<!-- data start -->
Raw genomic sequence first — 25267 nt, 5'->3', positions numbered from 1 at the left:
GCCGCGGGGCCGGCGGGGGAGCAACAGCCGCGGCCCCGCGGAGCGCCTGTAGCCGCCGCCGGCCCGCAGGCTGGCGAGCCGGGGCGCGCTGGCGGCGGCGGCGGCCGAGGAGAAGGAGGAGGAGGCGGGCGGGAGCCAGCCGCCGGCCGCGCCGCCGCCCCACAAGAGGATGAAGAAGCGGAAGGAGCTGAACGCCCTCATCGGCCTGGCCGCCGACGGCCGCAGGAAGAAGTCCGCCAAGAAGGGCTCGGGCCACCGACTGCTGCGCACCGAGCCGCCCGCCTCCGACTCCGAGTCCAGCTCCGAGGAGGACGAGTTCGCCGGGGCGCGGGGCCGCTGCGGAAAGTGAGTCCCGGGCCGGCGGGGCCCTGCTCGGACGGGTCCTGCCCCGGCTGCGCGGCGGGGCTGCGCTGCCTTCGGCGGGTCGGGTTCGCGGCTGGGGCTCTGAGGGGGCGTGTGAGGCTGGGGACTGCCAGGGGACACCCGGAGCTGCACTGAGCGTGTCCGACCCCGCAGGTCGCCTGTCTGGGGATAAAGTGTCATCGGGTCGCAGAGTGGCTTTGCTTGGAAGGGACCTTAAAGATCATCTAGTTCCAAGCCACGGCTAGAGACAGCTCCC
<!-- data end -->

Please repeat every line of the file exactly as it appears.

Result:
Raw genomic sequence first — 25267 nt, 5'->3', positions numbered from 1 at the left:
GCCGCGGGGCCGGCGGGGGAGCAACAGCCGCGGCCCCGCGGAGCGCCTGTAGCCGCCGCCGGCCCGCAGGCTGGCGAGCCGGGGCGCGCTGGCGGCGGCGGCGGCCGAGGAGAAGGAGGAGGAGGCGGGCGGGAGCCAGCCGCCGGCCGCGCCGCCGCCCCACAAGAGGATGAAGAAGCGGAAGGAGCTGAACGCCCTCATCGGCCTGGCCGCCGACGGCCGCAGGAAGAAGTCCGCCAAGAAGGGCTCGGGCCACCGACTGCTGCGCACCGAGCCGCCCGCCTCCGACTCCGAGTCCAGCTCCGAGGAGGACGAGTTCGCCGGGGCGCGGGGCCGCTGCGGAAAGTGAGTCCCGGGCCGGCGGGGCCCTGCTCGGACGGGTCCTGCCCCGGCTGCGCGGCGGGGCTGCGCTGCCTTCGGCGGGTCGGGTTCGCGGCTGGGGCTCTGAGGGGGCGTGTGAGGCTGGGGACTGCCAGGGGACACCCGGAGCTGCACTGAGCGTGTCCGACCCCGCAGGTCGCCTGTCTGGGGATAAAGTGTCATCGGGTCGCAGAGTGGCTTTGCTTGGAAGGGACCTTAAAGATCATCTAGTTCCAAGCCACGGCTAGAGACAGCTCCC